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The Church of England apologises for sexual abuse

The Church of England formally apologised for the sexual abuse perpetrated by Anglican priests. The apology was backed by a unanimous vote of the Members of the General Synod on Sunday 7th July 2013. 

Whilst the apology does not right the terrible abuse that people have suffered, we are pleased to see that the Church is accepting its failure to protect vulnerable children. Rt Reverend Paul Butler, Bishop of Southwell and Nottingham, has commented that the failures have gone on for too long. The Church has admitted that they failed to listen properly to those who attempted to speak out and failed to acknowledge the wrong done. Instead, the Church all too often protected the institution at the expense of those brave enough to report the abuse.

An inquiry into the safeguarding procedures in place when the abuse occurred has prompted the Church to take action and improve its policies and practices. These changes are long overdue and are necessary to prevent further abuse being perpetrated. We hope that the Church is able to learn from its past failures. The Archbishop of Canterbury, the Most Rev Justin Welby has described the need for a complete change of culture and behaviour within the Church to ensure they do not find themselves in this situation once again in 20 years time.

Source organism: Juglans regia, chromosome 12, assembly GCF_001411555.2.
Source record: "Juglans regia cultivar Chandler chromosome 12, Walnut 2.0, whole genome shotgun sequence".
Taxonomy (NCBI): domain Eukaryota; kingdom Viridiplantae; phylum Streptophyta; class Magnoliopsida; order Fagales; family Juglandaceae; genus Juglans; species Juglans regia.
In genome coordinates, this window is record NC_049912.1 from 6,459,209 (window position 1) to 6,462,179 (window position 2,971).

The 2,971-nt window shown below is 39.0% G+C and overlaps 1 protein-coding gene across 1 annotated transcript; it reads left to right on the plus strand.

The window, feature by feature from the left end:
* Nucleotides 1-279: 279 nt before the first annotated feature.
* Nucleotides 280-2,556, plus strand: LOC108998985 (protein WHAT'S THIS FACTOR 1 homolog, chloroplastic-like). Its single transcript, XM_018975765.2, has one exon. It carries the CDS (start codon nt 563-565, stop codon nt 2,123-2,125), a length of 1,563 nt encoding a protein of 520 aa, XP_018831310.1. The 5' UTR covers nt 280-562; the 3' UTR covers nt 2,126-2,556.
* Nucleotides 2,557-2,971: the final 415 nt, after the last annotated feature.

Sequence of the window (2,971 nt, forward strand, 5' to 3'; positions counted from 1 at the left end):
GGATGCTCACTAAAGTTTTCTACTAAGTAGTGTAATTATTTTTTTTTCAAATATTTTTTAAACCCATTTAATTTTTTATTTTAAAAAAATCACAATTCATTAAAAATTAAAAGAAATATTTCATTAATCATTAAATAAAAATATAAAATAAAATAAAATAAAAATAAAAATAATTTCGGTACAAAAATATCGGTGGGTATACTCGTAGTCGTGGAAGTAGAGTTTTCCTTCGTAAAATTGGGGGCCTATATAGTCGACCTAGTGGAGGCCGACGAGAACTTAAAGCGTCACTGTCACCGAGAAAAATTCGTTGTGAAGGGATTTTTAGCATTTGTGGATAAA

We are pleased to see a shift in the Church’s approach to sexual abuse. This shift has been recognised by the courts in the recent development of the law of vicarious liability. Vicarious liability allows an institution to be held responsible for the wrongful acts of an abuser. In the past, proving vicarious liability rested on whether or not the abuser was an employee. In the 2012 case of JGE v The Trustees of the Portsmouth Roman Catholic Diocesan Trust the court held it was sufficient to show the relationship was one “akin to employment”. This change in the law has made it easier for the Church to be held vicariously liable for the acts of its clergy.

At Slater and Gordon Lawyers we are campaigning for mandatory reporting requirement to be brought and feel strongly that this will greatly assist in preventing further instances of abuse. We hope that the Church will implement mandatory reporting as part of their policies and practices in the future.

If anyone would like to discuss any of the issues raised in this article please do not hesitate to contact a member of our specialist abuse team on 020 7657 1658/1653/1502. Any communication will be dealt with in the strictest confidence.